Movements of the wing during upstroke in birds capable of powered flight are more complex than those of downstroke1,2,3. The m. supracoracoideus (SC) is a muscle with a highly derived morphology that is generally considered to be the primary elevator of the wing4,5,6. This muscle arises from the ventrally oriented sternum and its tendon of insertion passes craniodorsally through a special bony canal, around a bony process which deflects it laterally, to attach on the dorsal aspect of the humerus above the glenohumeral joint (Fig. 1). We studied the contractile properties of the SC in situ and related them to wing kinematics in the European starling (Sturnus vulgaris). Our findings indicate that the primary role of the SC is to impart a high-velocity rotation about the longitudinal axis of the humerus. This rapid ‘twisting’ of the humerus, coupled with limited humeral elevation, is responsible for positioning the forearm and hand so that their subsequent extension orients the outstretched wing appropriately for the following downstroke. This reinterpretation of the primary function of the SC provides insight into the selective advantage of its unique musculoskeletal organization in the evolution of powered flapping flight in birds.
1 A general feature of powered locomotion based on an oscillating wing is an asymmetry in how the wing meets the environment during the downstroke compared with the upstroke parts of the wingbeat cycle7. The downstroke in birds, when primary lift and propulsion are achieved, is characterized by an outstretched wing. The more complicated upstroke involves rapid withdrawal of the wing towards the body to reduce its surface area, elevation and subsequent extension in a way that minimally retards lift and thrust gained in the previous downstroke. The distinct musculoskeletal configuration of the m. supracoracoideus (SC) was not present in the Jurassic bird Archaeopteryx8,9, nor is there firm evidence for its presence in recently described Late Jurassic or Early Cretaceous species10,11,12,13,14,15. The evolution of this condition is thought to have been important for flapping powered flight in improving the function of wing elevation16,17, but the significance of its highly derived organization has not been appreciated.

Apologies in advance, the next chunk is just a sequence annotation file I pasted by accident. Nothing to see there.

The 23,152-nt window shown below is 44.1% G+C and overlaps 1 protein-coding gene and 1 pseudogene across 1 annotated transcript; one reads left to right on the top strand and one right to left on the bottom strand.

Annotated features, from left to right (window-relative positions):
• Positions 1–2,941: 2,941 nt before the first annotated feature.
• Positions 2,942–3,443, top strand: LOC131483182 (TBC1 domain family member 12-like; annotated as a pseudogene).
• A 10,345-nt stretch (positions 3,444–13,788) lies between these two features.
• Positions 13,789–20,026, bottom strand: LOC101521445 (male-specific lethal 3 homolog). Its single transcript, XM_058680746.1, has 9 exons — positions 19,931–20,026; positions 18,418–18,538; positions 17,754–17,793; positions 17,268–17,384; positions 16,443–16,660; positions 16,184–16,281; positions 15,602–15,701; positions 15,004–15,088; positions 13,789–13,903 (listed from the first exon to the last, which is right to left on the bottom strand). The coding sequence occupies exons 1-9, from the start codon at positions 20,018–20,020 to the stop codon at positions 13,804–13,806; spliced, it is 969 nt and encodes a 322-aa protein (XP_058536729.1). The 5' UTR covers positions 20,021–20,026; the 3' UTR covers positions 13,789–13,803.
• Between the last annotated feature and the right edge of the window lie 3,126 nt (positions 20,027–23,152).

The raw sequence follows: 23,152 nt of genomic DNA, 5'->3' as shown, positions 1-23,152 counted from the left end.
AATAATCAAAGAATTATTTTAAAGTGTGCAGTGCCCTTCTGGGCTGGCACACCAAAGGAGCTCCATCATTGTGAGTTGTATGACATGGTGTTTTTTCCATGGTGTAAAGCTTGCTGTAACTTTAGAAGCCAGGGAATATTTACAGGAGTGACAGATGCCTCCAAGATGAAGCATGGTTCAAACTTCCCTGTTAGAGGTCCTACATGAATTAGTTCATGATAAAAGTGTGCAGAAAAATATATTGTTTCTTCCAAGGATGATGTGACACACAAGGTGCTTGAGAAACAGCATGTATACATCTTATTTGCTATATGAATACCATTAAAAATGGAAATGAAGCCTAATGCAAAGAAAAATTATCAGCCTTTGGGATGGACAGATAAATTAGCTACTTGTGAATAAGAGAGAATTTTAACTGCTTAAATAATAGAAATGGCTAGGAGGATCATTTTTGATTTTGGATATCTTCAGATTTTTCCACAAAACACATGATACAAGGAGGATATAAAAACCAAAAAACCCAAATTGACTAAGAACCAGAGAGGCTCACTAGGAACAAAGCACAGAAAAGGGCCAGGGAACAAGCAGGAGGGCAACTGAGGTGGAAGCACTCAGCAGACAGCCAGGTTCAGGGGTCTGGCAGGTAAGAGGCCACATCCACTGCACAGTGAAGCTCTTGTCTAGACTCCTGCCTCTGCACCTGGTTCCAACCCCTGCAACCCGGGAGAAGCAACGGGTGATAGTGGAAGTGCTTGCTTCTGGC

We measured isometric forces of rotation (torque) about the longitudinal axis of the humerus, the extent of unrestrained humeral elevation and rotation, and the muscle's contractile properties, by direct nerve stimulation of the SC in situ. Stimulation of the SC at joint angles of elevation/depression and protraction/retraction coincident with the downstroke–upstroke transition and mid-upstroke2 imparted a substantial mean isometric torque about the longitudinal axis of the humerus (Fig. 2). A mean isometric value of 4.9N (n = 2) was recorded at the downstroke–upstroke transition. In the humeral excursion experiments, we measured in situ humeral rotations of up to 70° and maximum elevations of 50°. In three length–force experiments, we measured a mean (±s.d.) maximal tetanic force of 6.5 (±1.2)N, approximately 10 times body weight. The length of the SC coincident with the downstroke–upstroke transition corresponds to a position on the ascending limb of the active length–force curve of 3.0N (Fig. 3). In lateral view, the right humerus rotates anticlockwise about its longitudinal axis and elevates a total of 50° during upstroke (−10° to 40°); these movements correspond to muscle shortening of 3.0mm and a coincident decrease in the SC's potential for active force production (Fig. 3). The ascending arm of the active length–force curve occurs over a short distance (5mm) and is steep owing to the short fascicle lengths associated with the SC's bipinnate architecture. These data reveal that, although the SC is capable of elevation of the humerus, a far more important role is to provide a high-velocity rotation about its longitudinal axis.